Back to Julie

Julie wanted to change but her self-doubt held her back. For years she didn’t change. The desire was there but she couldn’t see a way to make a breakthrough. Her self-esteem was rock bottom, her mental wellbeing was in need of help, and her belief that she was a valuable person was almost non-existent. There was one positive thing about Julie that I recognised immediately – she wanted to change. In fact, her desire to change was as strong as I have seen in anyone before.

I started work with visualization techniques. Between us, Julie and I pictured success. Julie didn’t want to be a millionaire, she didn’t want fancy cars or exotic holidays, she just wanted a life that was fulfilling. So, we pictured it together. Through a combination of relaxation techniques and self-hypnosis, Julie was able to start ‘seeing’ her new life. A good start.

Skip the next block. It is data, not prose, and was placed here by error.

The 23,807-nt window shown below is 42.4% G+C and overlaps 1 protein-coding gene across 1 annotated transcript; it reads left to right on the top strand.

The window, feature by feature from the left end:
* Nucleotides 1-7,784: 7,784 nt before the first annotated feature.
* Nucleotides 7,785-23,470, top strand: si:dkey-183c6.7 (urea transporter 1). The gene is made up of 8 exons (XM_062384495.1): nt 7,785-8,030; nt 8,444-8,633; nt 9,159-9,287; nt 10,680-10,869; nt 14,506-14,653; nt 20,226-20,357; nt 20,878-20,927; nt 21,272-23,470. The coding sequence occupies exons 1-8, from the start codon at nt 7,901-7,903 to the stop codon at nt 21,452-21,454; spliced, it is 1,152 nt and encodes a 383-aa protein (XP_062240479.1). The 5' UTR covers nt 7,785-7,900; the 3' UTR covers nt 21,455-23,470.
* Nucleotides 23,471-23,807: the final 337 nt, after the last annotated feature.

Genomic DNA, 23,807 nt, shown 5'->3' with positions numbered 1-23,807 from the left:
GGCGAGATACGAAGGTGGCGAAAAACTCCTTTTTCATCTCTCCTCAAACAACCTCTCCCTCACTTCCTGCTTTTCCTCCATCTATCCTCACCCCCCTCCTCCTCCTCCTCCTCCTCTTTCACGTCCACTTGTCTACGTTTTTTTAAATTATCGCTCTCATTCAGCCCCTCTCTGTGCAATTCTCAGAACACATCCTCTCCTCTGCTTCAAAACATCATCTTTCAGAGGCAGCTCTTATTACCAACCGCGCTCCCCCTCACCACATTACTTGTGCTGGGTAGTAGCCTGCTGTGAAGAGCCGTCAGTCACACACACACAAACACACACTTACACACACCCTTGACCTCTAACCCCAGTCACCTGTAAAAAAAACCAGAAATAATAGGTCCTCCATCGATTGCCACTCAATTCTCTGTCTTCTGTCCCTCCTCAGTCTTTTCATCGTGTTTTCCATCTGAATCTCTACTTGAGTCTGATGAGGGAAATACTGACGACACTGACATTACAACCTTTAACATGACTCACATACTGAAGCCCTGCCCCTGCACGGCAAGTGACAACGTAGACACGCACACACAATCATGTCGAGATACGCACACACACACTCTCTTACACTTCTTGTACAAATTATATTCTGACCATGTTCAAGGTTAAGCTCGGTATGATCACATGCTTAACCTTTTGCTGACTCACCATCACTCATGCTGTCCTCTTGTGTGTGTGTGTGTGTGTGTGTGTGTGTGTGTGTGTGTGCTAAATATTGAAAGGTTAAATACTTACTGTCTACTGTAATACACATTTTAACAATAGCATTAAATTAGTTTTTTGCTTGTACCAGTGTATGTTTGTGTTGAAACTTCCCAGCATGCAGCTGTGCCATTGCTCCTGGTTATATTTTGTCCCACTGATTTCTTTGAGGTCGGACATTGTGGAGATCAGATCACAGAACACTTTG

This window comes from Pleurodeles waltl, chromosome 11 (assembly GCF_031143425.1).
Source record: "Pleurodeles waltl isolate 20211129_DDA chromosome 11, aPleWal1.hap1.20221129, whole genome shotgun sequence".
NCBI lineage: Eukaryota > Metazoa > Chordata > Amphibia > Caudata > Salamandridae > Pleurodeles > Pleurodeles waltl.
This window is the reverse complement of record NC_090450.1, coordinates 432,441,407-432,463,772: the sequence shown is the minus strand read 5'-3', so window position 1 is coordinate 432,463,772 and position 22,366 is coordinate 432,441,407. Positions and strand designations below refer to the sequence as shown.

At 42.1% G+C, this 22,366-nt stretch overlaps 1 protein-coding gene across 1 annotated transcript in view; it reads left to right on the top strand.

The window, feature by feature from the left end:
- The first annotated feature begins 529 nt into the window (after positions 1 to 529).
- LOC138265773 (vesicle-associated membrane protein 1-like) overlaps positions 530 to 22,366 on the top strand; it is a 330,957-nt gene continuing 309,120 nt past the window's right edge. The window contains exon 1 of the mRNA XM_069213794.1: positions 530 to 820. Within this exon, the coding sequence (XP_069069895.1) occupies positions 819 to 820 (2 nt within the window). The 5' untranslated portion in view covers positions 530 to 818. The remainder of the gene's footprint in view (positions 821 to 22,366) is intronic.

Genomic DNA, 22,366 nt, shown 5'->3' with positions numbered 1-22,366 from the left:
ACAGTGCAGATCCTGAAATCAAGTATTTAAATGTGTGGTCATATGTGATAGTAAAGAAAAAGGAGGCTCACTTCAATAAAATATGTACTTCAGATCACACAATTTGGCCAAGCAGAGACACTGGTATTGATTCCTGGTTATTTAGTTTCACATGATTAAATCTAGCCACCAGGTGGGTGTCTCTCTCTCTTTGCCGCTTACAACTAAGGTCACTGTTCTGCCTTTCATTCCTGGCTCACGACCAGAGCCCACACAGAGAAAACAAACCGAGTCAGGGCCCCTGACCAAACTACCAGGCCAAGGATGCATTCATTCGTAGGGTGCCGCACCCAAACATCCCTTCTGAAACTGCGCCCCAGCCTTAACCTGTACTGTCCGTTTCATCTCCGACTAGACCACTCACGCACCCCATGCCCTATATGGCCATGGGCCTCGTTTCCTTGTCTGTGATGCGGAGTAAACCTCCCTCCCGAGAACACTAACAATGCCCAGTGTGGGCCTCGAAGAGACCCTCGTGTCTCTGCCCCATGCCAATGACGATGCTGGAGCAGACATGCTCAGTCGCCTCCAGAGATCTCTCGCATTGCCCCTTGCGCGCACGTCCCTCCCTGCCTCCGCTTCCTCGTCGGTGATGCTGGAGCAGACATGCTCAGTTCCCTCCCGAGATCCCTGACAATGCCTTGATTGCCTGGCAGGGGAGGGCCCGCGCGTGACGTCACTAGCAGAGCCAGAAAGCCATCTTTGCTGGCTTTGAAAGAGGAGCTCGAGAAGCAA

After you see what the future might look like, the next stage is to plan how to get there. It really is like a journey. If you want to arrive at your destination, you need to travel. So, together Julie and I planned her journey. We looked at her strengths and weaknesses. We looked at the things she could do now, and we looked at subjects she was passionate about. We came up with a plan. Julie would write a book. She had been scribbling away for years but she never thought her idea would fly. Well, it was time to give it wings.

Life coaches need to check-in regularly, so that was exactly what I did with Julie. I checked on her progress, I motivated, I listened to her when she was down and struggling and I picked her up again. Her strength grew each week. We developed ways to help her build self-confidence and we laughed when my ideas went horribly wrong (yes, life coaches get it wrong sometimes!).